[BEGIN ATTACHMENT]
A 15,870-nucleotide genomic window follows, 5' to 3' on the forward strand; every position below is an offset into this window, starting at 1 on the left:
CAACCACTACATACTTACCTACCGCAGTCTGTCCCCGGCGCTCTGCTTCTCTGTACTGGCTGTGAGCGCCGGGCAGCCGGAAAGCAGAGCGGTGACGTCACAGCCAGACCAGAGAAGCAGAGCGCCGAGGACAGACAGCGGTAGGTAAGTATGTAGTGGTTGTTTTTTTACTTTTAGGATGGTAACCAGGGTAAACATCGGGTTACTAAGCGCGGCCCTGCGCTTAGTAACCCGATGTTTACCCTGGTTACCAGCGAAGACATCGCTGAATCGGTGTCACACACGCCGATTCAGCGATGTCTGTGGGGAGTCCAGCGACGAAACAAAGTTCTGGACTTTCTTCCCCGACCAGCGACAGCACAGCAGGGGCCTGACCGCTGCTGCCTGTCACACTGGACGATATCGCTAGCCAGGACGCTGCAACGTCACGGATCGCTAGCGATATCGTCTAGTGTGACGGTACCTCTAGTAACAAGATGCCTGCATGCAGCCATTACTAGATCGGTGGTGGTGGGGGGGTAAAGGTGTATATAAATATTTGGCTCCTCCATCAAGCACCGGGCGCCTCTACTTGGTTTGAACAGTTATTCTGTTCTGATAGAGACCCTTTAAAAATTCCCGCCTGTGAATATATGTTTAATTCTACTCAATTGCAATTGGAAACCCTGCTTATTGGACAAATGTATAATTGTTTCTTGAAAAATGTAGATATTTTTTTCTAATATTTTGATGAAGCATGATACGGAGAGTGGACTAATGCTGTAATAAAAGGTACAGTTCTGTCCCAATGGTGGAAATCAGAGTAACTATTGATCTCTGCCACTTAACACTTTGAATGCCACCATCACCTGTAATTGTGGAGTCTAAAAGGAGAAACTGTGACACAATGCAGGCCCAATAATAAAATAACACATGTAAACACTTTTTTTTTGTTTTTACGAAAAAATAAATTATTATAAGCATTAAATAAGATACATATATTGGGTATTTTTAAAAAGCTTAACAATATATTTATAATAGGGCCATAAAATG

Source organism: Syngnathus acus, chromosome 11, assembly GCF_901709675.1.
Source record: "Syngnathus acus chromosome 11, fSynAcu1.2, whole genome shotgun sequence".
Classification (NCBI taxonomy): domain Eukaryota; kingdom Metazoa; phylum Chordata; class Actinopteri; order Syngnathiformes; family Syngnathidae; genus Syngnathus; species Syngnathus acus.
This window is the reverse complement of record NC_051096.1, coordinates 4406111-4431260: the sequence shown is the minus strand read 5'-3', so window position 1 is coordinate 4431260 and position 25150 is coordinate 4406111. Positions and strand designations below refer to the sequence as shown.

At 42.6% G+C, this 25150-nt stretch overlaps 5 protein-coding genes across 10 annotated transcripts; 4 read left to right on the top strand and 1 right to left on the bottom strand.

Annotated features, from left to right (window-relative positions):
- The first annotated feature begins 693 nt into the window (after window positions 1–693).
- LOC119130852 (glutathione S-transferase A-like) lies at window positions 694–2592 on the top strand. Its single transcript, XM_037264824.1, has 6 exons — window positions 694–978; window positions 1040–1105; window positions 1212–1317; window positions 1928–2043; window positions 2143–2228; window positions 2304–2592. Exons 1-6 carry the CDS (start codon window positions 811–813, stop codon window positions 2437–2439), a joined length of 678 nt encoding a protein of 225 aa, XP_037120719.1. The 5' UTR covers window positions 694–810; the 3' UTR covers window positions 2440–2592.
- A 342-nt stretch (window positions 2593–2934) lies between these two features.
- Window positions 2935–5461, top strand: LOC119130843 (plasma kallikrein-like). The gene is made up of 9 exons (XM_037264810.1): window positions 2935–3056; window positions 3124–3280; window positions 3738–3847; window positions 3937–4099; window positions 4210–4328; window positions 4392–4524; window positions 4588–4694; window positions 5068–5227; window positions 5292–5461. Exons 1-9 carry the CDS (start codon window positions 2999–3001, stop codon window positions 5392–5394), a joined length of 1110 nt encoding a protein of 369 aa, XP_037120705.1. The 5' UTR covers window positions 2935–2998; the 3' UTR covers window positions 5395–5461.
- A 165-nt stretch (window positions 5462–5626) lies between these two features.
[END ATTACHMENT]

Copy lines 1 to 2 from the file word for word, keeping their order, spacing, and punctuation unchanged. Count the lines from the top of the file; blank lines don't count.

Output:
A 15,870-nucleotide genomic window follows, 5' to 3' on the forward strand; every position below is an offset into this window, starting at 1 on the left:
CAACCACTACATACTTACCTACCGCAGTCTGTCCCCGGCGCTCTGCTTCTCTGTACTGGCTGTGAGCGCCGGGCAGCCGGAAAGCAGAGCGGTGACGTCACAGCCAGACCAGAGAAGCAGAGCGCCGAGGACAGACAGCGGTAGGTAAGTATGTAGTGGTTGTTTTTTTACTTTTAGGATGGTAACCAGGGTAAACATCGGGTTACTAAGCGCGGCCCTGCGCTTAGTAACCCGATGTTTACCCTGGTTACCAGCGAAGACATCGCTGAATCGGTGTCACACACGCCGATTCAGCGATGTCTGTGGGGAGTCCAGCGACGAAACAAAGTTCTGGACTTTCTTCCCCGACCAGCGACAGCACAGCAGGGGCCTGACCGCTGCTGCCTGTCACACTGGACGATATCGCTAGCCAGGACGCTGCAACGTCACGGATCGCTAGCGATATCGTCTAGTGTGACGGTACCTCTAGTAACAAGATGCCTGCATGCAGCCATTACTAGATCGGTGGTGGTGGGGGGGTAAAGGTGTATATAAATATTTGGCTCCTCCATCAAGCACCGGGCGCCTCTACTTGGTTTGAACAGTTATTCTGTTCTGATAGAGACCCTTTAAAAATTCCCGCCTGTGAATATATGTTTAATTCTACTCAATTGCAATTGGAAACCCTGCTTATTGGACAAATGTATAATTGTTTCTTGAAAAATGTAGATATTTTTTTCTAATATTTTGATGAAGCATGATACGGAGAGTGGACTAATGCTGTAATAAAAGGTACAGTTCTGTCCCAATGGTGGAAATCAGAGTAACTATTGATCTCTGCCACTTAACACTTTGAATGCCACCATCACCTGTAATTGTGGAGTCTAAAAGGAGAAACTGTGACACAATGCAGGCCCAATAATAAAATAACACATGTAAACACTTTTTTTTTGTTTTTACGAAAAAATAAATTATTATAAGCATTAAATAAGATACATATATTGGGTATTTTTAAAAAGCTTAACAATATATTTATAATAGGGCCATAAAATG